Vikings bar Peterson from all team activities

first_imgIn this Sept. 7, 2014, file photo, Minnesota Vikings running back Adrian Peterson warms up for an NFL football game against the St. Louis Rams in St. Louis. (AP Photo/Tom Gannam, File)MINNEAPOLIS (AP) — After a day of public pressure from angry fans and concerned sponsors, the Minnesota Vikings have reversed course and placed star running back Adrian Peterson on the exempt-commissioner’s permission list, a move that will require him to stay away from the team while he addresses child abuse charges in Texas.The Vikings made the announcement early Wednesday morning, about a day and a half after initially deciding that Peterson could play with the team while the legal process played out. Peterson is charged with a felony for using a wooden switch to spank his 4-year-old son and now could miss the rest of the season while the case proceeds through the court system.The Vikings came under heavy criticism for their initial stance. Several sponsors responded by either suspending their deals with the Vikings or severing ties with Peterson, prompting Vikings owners Zygi and Mark Wilf to revisit the situation on Tuesday.“While we were trying to make a balanced decision yesterday, after further reflection we have concluded that this resolution is best for the Vikings and for Adrian,” the Wilfs said in a statement. “We want to be clear: we have a strong stance regarding the protection and welfare of children, and we want to be sure we get this right. At the same time we want to express our support for Adrian and acknowledge his seven-plus years of outstanding commitment to this organization and this community.”Peterson was indicted last week in Montgomery County, Texas, after admitting to authorities that he struck his son with a tree branch. Peterson said he was disciplining his son the same way his own father disciplined him while growing up in Palestine, Texas, and didn’t intend to hurt him.The Vikings deactivated him for the 30-7 loss to the New England Patriots on Sunday while they gathered more information. But on Monday they announced that Peterson was being reinstated and expected to play this weekend at New Orleans.The about face came after the Radisson hotel chains suspended its sponsorship with the Vikings, Papa John’s considered doing the same, and Anheuser-Busch said it was “disappointed and increasingly concerned” with the negative attention brought to the league by Ray Rice’s assault on his wife and Peterson’s arrest.Castrol Motor Oil, Special Olympics Minnesota and Mylan Inc. all severed ties with Peterson, and Twin Cities Nike stores pulled Peterson’s jerseys from its shelves.“This is the best possible outcome given the circumstances,” Peterson’s agent, Ben Dogra, told The Associated Press of the Vikings’ decision. “Adrian understands the gravity of the situation and this enables him to take care of his personal situation. We fully support Adrian and he looks forward to watching his teammates and coaches being successful during his absence.”Minnesota Gov. Mark Dayton, who spearheaded an effort to secure $477 million in public money to help build the team a new stadium, and Sen. Al Franken were among the many who called for the Vikings to reconsider their position.Peterson’s first court appearance isn’t until Oct. 8, and with the Vikings specifying that he must stay away “until the legal proceedings are resolved,” it appears there is a possibility that he won’t play again this year.The Vikings said they had deliberations with the NFL over the previous two days and informed the league they were revisiting the situation. Executives were at the team’s Winter Park headquarters late into the night on Tuesday, discussing how to respond to the avalanche of criticism.“After giving the situation additional thought, we have decided this is the appropriate course of action for the organization and for Adrian,” the Wilfs said in their statement. “We are always focused on trying to make the right decision as an organization.“We embrace our role — and the responsibilities that go with it — as a leader in the community, as a business partner and as an organization that can build bridges with our fans and positively impact this great region. We appreciate and value the input we have received from our fans, our partners and the community.”What this means for Peterson’s future with the team remains to be seen. The 29-year-old has been the face of the franchise practically since he was drafted in 2007, one of the most popular and marketable stars in the NFL whose All Day Foundation charity is devoted to helping children.But the foundation’s website was shuttered on Tuesday, at one point posting a message that it “will re-engage after Adrian, his family, and staff have reflected on how the current situation impacts the direction for Adrian’s philanthropy.”Peterson has rushed for 10,190 yards and 86 touchdowns in his NFL career. He won the MVP award in 2012 after rushing for 2,097 yards in his return from a torn ACL.“We will support Adrian during this legal and personal process, but we firmly believe and realize this is the right decision,” the Wilfs said. “We hope that all of our fans can respect the process that we have gone through to reach this final decision.”___Online:AP NFL websites: www.pro32.ap.org and www.twitter.com/AP_NFLlast_img read more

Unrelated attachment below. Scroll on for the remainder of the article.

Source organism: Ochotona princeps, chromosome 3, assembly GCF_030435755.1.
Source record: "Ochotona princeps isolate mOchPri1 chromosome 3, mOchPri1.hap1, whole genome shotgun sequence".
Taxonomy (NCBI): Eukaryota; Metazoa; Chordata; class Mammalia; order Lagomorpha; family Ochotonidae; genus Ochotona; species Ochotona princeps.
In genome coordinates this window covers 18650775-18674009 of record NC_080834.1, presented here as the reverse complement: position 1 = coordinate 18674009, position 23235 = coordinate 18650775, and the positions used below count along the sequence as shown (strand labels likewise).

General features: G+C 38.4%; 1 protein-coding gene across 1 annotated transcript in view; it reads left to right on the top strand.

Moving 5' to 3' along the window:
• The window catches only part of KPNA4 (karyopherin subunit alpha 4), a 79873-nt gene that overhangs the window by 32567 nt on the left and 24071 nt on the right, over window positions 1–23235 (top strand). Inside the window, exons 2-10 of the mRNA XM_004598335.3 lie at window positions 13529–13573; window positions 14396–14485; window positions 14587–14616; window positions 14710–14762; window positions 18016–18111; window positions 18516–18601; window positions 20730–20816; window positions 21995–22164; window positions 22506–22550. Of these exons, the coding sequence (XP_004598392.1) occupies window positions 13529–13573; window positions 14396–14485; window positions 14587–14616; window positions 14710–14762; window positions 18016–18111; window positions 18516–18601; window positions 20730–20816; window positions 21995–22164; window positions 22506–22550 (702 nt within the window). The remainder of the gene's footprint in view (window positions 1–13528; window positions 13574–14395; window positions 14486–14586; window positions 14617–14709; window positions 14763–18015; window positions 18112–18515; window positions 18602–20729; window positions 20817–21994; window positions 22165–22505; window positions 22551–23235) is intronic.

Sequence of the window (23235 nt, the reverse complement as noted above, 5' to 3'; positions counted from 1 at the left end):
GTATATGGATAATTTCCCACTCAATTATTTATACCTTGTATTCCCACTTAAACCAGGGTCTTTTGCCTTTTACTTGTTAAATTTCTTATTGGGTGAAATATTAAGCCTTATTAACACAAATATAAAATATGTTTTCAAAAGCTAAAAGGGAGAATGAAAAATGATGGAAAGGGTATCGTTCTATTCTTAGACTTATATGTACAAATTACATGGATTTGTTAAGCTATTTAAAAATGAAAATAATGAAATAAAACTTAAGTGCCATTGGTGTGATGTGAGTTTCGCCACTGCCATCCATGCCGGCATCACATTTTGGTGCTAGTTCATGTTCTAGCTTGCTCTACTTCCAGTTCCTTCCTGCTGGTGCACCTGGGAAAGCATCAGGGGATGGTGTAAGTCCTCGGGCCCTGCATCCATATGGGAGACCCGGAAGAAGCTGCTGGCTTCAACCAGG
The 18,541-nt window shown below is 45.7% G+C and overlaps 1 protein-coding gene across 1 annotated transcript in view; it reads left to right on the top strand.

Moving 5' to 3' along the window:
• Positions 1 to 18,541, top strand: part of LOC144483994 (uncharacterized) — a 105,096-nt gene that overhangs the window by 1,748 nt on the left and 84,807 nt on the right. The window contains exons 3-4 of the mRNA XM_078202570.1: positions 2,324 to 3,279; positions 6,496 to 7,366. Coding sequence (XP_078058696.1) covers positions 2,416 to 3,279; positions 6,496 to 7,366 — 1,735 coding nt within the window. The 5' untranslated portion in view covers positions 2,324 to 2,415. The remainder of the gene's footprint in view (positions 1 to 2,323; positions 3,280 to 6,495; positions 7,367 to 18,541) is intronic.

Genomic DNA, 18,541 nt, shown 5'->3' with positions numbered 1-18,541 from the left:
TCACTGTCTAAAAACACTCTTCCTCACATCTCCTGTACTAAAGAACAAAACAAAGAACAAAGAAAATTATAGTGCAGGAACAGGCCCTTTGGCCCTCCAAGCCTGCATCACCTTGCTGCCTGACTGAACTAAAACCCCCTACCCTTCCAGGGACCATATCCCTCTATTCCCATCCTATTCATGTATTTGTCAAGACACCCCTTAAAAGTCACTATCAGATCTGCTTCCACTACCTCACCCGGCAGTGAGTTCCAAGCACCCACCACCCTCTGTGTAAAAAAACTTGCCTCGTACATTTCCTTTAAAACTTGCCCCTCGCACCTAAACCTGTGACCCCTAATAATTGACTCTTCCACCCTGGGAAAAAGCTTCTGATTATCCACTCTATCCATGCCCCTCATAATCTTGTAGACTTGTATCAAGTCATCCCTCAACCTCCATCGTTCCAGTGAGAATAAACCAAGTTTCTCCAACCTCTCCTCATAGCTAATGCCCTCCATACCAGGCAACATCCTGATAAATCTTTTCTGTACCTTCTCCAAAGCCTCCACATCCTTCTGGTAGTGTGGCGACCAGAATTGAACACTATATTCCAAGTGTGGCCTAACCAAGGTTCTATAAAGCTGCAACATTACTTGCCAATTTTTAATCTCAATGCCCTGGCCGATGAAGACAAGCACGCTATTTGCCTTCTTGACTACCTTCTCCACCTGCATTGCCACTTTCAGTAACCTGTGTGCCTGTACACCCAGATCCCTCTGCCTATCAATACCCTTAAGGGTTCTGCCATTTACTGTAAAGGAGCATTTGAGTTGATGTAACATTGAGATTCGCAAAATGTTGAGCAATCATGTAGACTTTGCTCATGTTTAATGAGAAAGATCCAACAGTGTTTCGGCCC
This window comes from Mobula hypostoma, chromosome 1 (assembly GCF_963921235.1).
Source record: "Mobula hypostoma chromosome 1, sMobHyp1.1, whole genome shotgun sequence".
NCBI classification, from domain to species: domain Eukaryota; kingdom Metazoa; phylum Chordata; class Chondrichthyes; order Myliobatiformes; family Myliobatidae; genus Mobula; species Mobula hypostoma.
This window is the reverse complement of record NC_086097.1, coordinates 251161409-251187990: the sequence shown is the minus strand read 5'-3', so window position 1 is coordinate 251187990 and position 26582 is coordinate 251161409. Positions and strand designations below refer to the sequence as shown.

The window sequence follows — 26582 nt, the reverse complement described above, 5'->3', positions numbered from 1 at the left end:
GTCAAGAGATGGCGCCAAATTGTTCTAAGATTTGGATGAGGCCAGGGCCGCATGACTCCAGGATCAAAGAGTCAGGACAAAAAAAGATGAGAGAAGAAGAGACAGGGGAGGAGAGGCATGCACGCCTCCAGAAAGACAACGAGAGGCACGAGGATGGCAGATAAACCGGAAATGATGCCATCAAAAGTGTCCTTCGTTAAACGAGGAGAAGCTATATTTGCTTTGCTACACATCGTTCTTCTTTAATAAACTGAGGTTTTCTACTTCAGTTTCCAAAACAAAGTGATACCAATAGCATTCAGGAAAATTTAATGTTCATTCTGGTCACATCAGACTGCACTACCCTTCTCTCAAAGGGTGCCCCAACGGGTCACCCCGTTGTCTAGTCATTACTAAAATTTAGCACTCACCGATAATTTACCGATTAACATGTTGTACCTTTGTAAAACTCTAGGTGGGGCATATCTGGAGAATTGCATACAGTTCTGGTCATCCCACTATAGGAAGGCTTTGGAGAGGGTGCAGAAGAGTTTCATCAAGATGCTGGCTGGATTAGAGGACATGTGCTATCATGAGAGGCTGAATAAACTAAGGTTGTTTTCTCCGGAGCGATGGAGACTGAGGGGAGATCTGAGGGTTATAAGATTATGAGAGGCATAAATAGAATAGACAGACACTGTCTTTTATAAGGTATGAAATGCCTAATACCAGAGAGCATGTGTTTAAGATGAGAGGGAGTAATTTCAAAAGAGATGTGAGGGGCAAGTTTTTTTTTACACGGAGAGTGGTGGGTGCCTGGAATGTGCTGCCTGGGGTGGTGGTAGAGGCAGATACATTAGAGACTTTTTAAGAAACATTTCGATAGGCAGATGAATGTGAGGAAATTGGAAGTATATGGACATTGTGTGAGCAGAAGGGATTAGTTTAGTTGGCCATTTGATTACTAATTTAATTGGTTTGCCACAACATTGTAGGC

Oceanic Bridge May Re-Open Early